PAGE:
I’ve owned Hudson Taylor’s Spiritual Secret for over five years. I bought it at the recommendation of a friend right after I graduated from college. I had every intention of reading it back then, but when I fell in love with a certain Texan, it was forgotten. It sat on my desk for quite some time until I finally shelved it, resolving I would one day pick it back up. I’m so glad I finally did, and even though it took me half a decade to do so, it was probably more beneficial to me in my stage of life now then it would have been then.
Hudson Taylor’s Spiritual Secret is written by his second son, Frederick Taylor, and his wife, Mary. It covers a general summary of Hudson Taylor’s life and ministry and is perfect for someone (like me) who wants to learn more about this mighty missionary but doesn’t have hours to devote to detailed volumes. Hudson Taylor was born in 1832 in England and became a believer in Jesus Christ in 1849. His conversion is a beautiful story that speaks to the godly faithfulness of his mother. She was out of town, spending the day with friends, when she was particularly burdened for her son’s salvation. She left the group for several hours and prayed fervently on her knees until she finally felt God had answered her prayers. Meanwhile, miles away from his mom, young Hudson believed in “the finished work of Christ (3).” His lifelong “call” to share Christ with the people of China came shortly after his conversion. Hudson had grown up hearing his father’s prayers for the unreached people of China, so the country was dear to his heart. Once his calling from God came, Taylor never looked back for he was “not disobedient to the heavenly vision (8).” His whole life was dedicated to reaching the Chinese for Christ, no matter the trials and hardships that came with this mission. He was unwaveringly committed, and he sacrificed all for China: the death of his child, Gracie, his wife and “heart-friend” Maria, his second wife, Emily, and finally in 1905, he went home to be with the Lord from Hunan.
What made this man sacrifice so much for the salvation of the Chinese? Most of the fruit of his ministry (the millions saved through the ministry of The China Inland Mission) he never witnessed in his lifetime. There were two things that really gripped me as I read this book that I think set Hudson Taylor apart as one of the mightiest missionaries of the faith: his heart for the lost and his unwavering faith in God.
Heart for the lost:
Hudson Taylor wasn’t just called to a country, he was called to a people. He wasn’t content in simply knowing Christ for himself, his soul grieved for those who did not know Christ. So much so, that many nights he could not sleep because “every day tens of thousands in that land were passing away into Christ-less graves (87).” His passionate heart for the lost caused me to examine my own heart for those who don’t know the truth of Christ and made me wonder what the world would be like if there were more men and women who lost sleep just by thinking of those who do not know the Savior. But Hudson’s life of sacrifice was not ultimately for the Chinese, but for Christ. Speaking of the trials and suffering he experienced, Hudson said, “I never made a sacrifice (15).” Giving was receiving for Hudson Taylor, and the rewards of knowing Christ brought such joy that any suffering paled in comparison. He wrote in a letter to his mother, “Should we not rejoice when we can give up anything for the Savior? (16).” And his love and faith in God is what marked this man and enabled him to labor and suffer much for the name of Christ.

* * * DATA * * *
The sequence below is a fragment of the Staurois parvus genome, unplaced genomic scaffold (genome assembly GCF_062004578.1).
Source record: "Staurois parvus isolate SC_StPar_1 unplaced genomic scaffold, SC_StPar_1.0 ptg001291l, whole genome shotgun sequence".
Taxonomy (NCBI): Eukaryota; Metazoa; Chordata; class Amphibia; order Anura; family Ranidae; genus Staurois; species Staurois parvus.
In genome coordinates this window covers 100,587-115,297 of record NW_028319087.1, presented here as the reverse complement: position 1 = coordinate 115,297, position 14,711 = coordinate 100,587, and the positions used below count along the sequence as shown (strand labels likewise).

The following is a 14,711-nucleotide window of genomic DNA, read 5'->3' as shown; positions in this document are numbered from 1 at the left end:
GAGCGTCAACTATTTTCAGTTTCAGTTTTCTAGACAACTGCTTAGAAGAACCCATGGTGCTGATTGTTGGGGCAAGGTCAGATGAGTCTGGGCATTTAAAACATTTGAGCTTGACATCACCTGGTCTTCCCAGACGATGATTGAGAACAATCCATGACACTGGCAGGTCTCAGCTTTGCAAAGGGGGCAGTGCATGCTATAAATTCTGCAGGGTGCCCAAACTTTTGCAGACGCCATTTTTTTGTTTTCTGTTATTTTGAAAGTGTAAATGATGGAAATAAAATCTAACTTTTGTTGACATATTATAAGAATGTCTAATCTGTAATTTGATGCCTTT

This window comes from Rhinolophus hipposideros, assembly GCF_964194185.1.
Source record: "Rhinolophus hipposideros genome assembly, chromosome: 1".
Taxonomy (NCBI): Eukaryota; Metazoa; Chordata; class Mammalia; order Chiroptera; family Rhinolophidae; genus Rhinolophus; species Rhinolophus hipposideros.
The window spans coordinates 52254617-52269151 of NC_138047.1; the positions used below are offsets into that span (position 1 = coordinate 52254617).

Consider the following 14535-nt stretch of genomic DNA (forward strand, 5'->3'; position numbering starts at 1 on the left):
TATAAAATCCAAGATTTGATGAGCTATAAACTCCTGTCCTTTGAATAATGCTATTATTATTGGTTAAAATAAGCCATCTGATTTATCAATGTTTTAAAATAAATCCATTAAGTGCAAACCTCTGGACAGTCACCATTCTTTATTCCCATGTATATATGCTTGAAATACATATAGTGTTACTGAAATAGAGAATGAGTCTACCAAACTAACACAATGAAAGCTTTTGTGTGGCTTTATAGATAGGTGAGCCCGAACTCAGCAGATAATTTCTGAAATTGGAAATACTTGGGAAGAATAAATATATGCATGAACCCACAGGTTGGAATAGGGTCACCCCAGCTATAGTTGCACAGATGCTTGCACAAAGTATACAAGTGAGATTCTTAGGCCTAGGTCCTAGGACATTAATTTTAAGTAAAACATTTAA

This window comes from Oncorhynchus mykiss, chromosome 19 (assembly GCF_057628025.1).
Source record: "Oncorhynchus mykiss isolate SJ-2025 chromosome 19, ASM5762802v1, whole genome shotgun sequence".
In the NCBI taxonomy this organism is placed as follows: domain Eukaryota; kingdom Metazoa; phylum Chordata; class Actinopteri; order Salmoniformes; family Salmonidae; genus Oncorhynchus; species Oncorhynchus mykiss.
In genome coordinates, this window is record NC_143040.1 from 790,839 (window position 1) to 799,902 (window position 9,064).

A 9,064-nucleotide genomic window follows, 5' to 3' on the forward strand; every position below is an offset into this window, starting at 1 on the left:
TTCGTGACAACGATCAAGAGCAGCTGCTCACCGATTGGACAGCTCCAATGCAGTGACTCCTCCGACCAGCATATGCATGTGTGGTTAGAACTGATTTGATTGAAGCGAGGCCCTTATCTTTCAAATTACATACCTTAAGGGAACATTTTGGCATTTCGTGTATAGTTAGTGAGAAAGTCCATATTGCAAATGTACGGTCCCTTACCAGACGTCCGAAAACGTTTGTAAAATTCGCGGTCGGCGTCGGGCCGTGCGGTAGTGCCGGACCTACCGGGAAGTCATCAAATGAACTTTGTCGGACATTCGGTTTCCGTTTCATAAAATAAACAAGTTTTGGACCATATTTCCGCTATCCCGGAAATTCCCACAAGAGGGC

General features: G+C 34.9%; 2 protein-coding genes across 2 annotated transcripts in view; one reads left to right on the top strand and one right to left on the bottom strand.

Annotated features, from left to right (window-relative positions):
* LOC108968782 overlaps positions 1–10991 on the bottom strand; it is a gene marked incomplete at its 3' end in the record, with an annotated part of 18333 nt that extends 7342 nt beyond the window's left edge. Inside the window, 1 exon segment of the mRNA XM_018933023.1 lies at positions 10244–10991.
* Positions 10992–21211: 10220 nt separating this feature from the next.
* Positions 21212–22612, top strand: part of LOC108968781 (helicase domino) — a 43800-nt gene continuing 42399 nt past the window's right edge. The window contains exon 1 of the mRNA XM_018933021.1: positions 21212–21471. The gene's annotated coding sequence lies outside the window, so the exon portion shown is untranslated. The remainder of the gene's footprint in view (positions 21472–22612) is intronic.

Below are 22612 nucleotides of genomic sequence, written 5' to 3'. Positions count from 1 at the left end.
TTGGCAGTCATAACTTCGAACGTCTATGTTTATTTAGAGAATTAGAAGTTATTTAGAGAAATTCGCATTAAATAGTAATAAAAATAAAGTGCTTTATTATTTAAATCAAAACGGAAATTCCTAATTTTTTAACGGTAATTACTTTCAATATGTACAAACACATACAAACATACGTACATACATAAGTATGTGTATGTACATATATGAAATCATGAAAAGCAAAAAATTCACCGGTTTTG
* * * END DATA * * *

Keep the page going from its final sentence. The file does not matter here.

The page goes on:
Faith in God:
Hudson Taylor’s faith caused me to sit for two hours straight one night because I simply could not put this book down. As a young man and assistant physician still living in England, he chose to live in a very humble area of town (Drainside), in order to better rely on God for provision as he prepared for the mission field. He lived very frugally and there were times when he did not know where the money would come to pay his next rent. One such time he had only a half-crown in his pocket and while ministering to a very poor family who had many mouths to feed and a dying mother, he felt God wanted him to give the last cent out of his pocket. Hudson wondered how such a little would ever help, but in that moment he felt the Holy Spirit impressing on his heart, “Give to him that asketh of thee.” As soon as he gave what little he had, his soul was “as light as my pocket (21).” God was teaching him the importance of faithfulness in the little things because, “If we are faithful in little things, we shall gain experience and strength that will be helpful to us in more serious trials of life (22).” His heart-longing to obey Christ down to the very smallest of areas, made me evaluate my own life. I was challenged by what Frederick Taylor, said of his father’s faith, “In these days of easy-going Christianity, is it not well to remind ourselves that it really does cost to be a man or woman who God can use (11).”